Won Oscar for Best Actor (Cliff Robertson), and Golden Globe Award for Best Screenplay (Stirling Silliphant).
"Charly" is less of a science-fiction tale and more of a straight, intimate drama of how a man deals with a wish fulfilled, the changes in his life after his dreams go beyond all aspirations, the desire for intimate human companionship, and the awful shock as his past self is poised to return, and ruin everything.
Daniel Keyes' story, "Flowers for Algernon," opened the door to some sharp ethical and social arguments, and screenwriter Stirling Silliphant ("In the Heat of the Night") kept his adaptation brisk and economical, steering away from overt pontificating so director Ralph Nelson could exploited more subtle performances from his fine cast.
A major asset of the production is Ravi Shankar's rare music score for an English language film, which captures the various stages of Charly's personality shifts, moving from the butt of cruel ignorance, to an emotionally immature genius, with a powerful appetite for knowledge.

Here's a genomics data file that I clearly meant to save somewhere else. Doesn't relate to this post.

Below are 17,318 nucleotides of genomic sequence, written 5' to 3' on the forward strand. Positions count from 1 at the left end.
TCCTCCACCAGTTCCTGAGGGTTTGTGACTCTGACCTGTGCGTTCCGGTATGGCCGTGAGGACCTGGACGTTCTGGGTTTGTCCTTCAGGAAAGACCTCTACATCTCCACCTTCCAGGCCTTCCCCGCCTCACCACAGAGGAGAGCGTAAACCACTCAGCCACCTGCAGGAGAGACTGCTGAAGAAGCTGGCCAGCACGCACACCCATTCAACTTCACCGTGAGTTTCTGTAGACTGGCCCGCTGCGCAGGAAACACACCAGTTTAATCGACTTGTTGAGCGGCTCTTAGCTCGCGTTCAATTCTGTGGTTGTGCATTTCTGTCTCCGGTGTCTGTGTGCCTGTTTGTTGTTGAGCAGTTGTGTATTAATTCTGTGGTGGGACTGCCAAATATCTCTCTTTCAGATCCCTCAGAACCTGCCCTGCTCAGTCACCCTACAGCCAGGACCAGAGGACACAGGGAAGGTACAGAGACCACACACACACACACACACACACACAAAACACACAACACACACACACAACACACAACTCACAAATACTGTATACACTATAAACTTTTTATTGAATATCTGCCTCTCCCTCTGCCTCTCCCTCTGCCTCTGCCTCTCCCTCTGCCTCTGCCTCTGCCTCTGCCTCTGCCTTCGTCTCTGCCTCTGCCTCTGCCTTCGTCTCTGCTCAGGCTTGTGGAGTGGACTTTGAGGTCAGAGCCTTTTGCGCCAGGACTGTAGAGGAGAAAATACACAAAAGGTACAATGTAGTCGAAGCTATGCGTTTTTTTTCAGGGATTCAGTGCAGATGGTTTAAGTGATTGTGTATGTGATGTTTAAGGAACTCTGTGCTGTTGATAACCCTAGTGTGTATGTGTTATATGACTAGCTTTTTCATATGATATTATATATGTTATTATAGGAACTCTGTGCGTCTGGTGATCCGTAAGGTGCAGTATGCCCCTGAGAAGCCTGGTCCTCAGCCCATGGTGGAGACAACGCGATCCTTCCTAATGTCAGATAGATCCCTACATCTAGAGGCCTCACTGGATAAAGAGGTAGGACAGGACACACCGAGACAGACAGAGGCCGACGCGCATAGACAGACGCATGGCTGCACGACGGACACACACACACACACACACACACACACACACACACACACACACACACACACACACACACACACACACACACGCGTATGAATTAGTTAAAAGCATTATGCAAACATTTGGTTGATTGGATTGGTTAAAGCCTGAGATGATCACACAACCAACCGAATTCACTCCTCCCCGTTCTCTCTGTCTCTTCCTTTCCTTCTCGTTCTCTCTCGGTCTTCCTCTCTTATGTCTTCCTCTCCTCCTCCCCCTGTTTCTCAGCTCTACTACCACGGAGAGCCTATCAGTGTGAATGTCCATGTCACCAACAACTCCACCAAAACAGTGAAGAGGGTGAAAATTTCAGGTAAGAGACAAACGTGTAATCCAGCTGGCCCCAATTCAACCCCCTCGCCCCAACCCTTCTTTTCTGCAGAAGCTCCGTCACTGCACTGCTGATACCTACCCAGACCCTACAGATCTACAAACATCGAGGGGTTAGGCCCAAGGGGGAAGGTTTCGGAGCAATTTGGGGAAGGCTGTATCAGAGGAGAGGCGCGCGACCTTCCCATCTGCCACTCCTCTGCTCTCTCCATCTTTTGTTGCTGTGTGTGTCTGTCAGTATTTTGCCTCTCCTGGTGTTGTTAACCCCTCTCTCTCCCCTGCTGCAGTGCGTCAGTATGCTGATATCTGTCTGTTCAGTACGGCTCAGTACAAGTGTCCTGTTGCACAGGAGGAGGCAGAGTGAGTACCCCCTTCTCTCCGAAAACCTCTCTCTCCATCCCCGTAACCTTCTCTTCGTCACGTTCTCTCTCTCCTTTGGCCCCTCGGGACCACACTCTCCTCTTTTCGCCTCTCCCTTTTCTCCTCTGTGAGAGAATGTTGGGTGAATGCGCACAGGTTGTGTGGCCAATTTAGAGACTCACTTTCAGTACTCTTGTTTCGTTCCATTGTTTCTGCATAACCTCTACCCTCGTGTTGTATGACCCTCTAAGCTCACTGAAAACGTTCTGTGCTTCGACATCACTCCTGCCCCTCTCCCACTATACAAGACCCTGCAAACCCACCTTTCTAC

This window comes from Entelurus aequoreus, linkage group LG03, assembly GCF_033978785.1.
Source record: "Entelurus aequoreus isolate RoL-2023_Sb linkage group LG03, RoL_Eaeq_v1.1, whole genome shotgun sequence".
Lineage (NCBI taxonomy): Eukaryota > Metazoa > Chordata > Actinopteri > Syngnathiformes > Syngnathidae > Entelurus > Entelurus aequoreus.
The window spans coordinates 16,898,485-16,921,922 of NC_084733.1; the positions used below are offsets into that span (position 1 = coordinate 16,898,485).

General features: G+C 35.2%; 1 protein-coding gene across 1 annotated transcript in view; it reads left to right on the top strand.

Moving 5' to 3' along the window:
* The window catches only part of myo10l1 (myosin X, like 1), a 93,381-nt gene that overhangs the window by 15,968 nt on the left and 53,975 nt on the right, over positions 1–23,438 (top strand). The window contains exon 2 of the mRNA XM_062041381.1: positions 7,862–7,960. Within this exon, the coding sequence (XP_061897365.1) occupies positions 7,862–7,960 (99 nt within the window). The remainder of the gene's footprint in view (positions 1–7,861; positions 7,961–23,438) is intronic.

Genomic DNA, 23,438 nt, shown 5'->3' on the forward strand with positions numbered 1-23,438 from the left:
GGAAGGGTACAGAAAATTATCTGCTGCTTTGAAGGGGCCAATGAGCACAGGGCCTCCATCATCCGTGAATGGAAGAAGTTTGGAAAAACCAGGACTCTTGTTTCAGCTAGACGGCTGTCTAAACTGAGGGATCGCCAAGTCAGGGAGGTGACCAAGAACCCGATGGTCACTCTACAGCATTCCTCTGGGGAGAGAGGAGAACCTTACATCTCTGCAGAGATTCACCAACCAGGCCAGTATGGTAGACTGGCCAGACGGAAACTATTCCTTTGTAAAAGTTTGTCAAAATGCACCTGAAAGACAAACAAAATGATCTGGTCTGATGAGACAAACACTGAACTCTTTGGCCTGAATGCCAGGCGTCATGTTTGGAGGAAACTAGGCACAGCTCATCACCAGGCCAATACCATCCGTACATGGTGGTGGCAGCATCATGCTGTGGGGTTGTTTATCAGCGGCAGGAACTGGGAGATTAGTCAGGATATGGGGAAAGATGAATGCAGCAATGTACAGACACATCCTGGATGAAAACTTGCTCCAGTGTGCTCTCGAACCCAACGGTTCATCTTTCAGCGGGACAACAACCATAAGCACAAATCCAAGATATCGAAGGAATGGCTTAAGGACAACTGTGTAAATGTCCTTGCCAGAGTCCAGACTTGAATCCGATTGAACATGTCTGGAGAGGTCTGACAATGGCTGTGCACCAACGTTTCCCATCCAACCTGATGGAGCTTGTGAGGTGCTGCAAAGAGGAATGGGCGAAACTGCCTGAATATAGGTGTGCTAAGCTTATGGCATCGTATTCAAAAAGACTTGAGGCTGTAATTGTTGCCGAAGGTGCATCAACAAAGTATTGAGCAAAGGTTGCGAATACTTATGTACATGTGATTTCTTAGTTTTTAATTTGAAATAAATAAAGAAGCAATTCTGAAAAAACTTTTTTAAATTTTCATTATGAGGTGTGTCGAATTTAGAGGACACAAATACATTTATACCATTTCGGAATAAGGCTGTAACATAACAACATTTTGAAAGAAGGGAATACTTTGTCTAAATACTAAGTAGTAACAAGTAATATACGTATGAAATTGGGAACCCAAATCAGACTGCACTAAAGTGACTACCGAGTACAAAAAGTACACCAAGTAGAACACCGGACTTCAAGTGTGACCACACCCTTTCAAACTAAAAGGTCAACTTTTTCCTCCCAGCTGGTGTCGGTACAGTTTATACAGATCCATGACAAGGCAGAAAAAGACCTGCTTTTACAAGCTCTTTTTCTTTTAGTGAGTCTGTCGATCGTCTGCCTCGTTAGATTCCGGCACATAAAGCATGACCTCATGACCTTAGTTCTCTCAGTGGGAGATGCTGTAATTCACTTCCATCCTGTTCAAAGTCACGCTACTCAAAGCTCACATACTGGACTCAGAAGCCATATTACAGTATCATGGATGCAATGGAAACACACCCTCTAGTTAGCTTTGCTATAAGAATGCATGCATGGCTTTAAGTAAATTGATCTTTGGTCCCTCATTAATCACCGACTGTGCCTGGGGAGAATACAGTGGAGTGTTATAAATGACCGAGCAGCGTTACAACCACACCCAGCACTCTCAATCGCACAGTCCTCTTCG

Overall, the film's mono sound mix is well-balanced, although some of the soft dialogue exchanges near the end are too subdued. The image quality is very good, and there's excellent colour stability for Arthur Ornitz' warm, naturalistic cinematography. Nelson's occasional use of split-screen and multiple frames within a shot recall the stylish montages of "The Thomas Crown Affair," but here, the effects are well-suited during dialogue scenes, and add a trippy verve to a few time-passage montages.
MGM's DVD is a bare bones release, and it's a shame a commentary track or featurette wasn't planned, assembling memories from co-stars Cliff Robertson and Claire Bloom, and placing some deserved attention on director Nelson, composer Shankar, and screenwriter Silliphant in his pre-Irwin Allen years.
The humanistic elements and Robertson's performance are still the film's draws, but "Charly" is also worth a look for Fredric Steinkamp's flawless editing, which is strikingly modern in assuming an audience's grasp of film technique.
Director Nelson would later riff on some of Charly's themes and story elements in the clunky sci-fi drama Embryo [M] (1976).
© 2005 Mark R. Hasan